Brian Micklethwait's Blog

In which I continue to seek part time employment as the ruler of the world.

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Wednesday April 05 2017

A friend, one who evidently drops by here from time to time, recently noted that I am spending a lot of time in East London.  Indeed I am.

Given that what interests me is places that are changing, and all the cranes and commotion associated with all the change, and then what they finally turn into, this map, of London “skyscrapers” in the pipeline, explains why:

image

I found that map in this report.

The reason I say “skyscrapers”, instead of just saying skyscrapers, is because I doubt whether all these … “skyscrapers” will really be of the sky scraping sort.  I suspect they’ll just be rather tall.  More like tower “blocks”, I suspect, most of them.  Or maybe something between a block and a true skyscraper.  Well, we shall see.

More interesting, to me, is that obvious hot spot there, in Tower Hamlets.  There is a London borough that is really living up to its name.  Just now, Tower Hamlets is also famous for being a hot spot of local government corruption.  There is a lot of news coverage of how former Tower Hamlets Mayor Lutfur Rahman was bullying people to vote for him, than there is concerning mere money grubbing.  But you can’t help wondering if all those planning permissions were somehow a part of this story.

I remember, when I was a teenager, travelling through Croydon on a bike trip I was making around London, to get a ferry to Scandinavia.  (Ah how I wish there had been digital cameras then!) And the thing was, Croydon was then a brand new tower cluster.  I was amazed, as it came into view over the brow of a hill.  It was the nearest thing I had ever then seen to Manhattan, in this then green and cautious land.  And a year or two later, a whole bunch of Croydon councillors found themselves in jail.  I remember thinking then that if crooked councillors are what it takes for a decent cluster of towers to get built, then I’m for it.

It stands to reason that planning permission is going to go to the highest (in both senses) bidder, from time to time.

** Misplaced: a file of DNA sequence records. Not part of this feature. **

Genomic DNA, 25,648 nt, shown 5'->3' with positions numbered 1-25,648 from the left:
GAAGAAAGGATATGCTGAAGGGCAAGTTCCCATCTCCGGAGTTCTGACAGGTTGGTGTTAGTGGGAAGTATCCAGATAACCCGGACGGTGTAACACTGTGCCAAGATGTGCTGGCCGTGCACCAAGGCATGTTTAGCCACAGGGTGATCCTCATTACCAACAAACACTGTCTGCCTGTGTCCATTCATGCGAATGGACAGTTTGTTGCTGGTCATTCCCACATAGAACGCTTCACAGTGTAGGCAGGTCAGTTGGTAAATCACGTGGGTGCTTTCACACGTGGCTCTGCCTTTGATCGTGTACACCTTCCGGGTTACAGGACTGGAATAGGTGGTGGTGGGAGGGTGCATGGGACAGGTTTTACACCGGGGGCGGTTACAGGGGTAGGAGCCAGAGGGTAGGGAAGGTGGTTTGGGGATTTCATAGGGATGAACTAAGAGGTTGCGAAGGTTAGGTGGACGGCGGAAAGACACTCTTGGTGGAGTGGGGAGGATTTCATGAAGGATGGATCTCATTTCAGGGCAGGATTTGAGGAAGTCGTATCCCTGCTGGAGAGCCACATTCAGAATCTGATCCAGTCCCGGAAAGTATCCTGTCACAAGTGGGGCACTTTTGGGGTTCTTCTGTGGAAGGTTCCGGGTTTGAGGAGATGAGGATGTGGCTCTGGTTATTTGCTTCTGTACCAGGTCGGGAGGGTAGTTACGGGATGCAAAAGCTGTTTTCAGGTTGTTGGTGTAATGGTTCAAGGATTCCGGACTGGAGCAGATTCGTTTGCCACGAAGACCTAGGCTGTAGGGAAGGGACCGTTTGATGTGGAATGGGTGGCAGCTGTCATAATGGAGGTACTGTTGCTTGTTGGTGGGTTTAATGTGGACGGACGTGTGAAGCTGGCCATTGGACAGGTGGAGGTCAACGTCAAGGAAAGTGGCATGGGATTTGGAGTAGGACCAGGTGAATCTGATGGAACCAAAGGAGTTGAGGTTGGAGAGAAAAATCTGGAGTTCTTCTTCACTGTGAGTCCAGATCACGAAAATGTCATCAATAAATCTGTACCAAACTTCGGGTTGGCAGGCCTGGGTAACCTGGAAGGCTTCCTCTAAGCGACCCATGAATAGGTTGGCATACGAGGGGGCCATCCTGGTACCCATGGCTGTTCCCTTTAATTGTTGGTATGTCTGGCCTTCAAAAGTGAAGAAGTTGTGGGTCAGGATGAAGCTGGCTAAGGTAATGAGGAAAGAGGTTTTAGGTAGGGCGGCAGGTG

On the other hand, it could just be that the whole of London wants lots of towers in that part of town.  Greenwich is also heavily involved in that hot spot, and I am not aware of any above average degree of corruption there.  Comments from people better informed about such things than I am would be very welcome.

Throughout my decades of living in London (about four of them so far) I have been feeling the centre of gravity o

Brian, while there might be a little corruption in the boroughs the primary reason they are concentrated in Tower Hamlets and Greenwich is the Mayor of London’s London Plan identifying the Isle of Dogs and Greenwich Peninsula respectively as the primary locations for skyscraper clusters. In terms of heights the NLA report, which is the Telegraph’s source, defines a tall building as 20 storeys or more. Depending on your definition of a skyscraper of the 455 buildings in the report 64 will be 40 or more storeys of which 27 are 50 or more and 6 over 60, the tallest being 75. So not tall by global standards, but for London a radical and in my view welcome change.

Posted by Alastair on 06 April 2017

Maybe there is a connection, but more the other way around.  Once it is decided to put lots of skyscrapers somewhere, the question of exactly what skyscrapers they shall be and who shall build them puts temptation in the way of politicians.

Which means that corruption is not so much what it takes, as the price that may have to be paid.

I agree that this is good.  More people living in a city increases what that city can do, and the things that one can do in a city.

Posted by Brian Micklethwait on 06 April 2017
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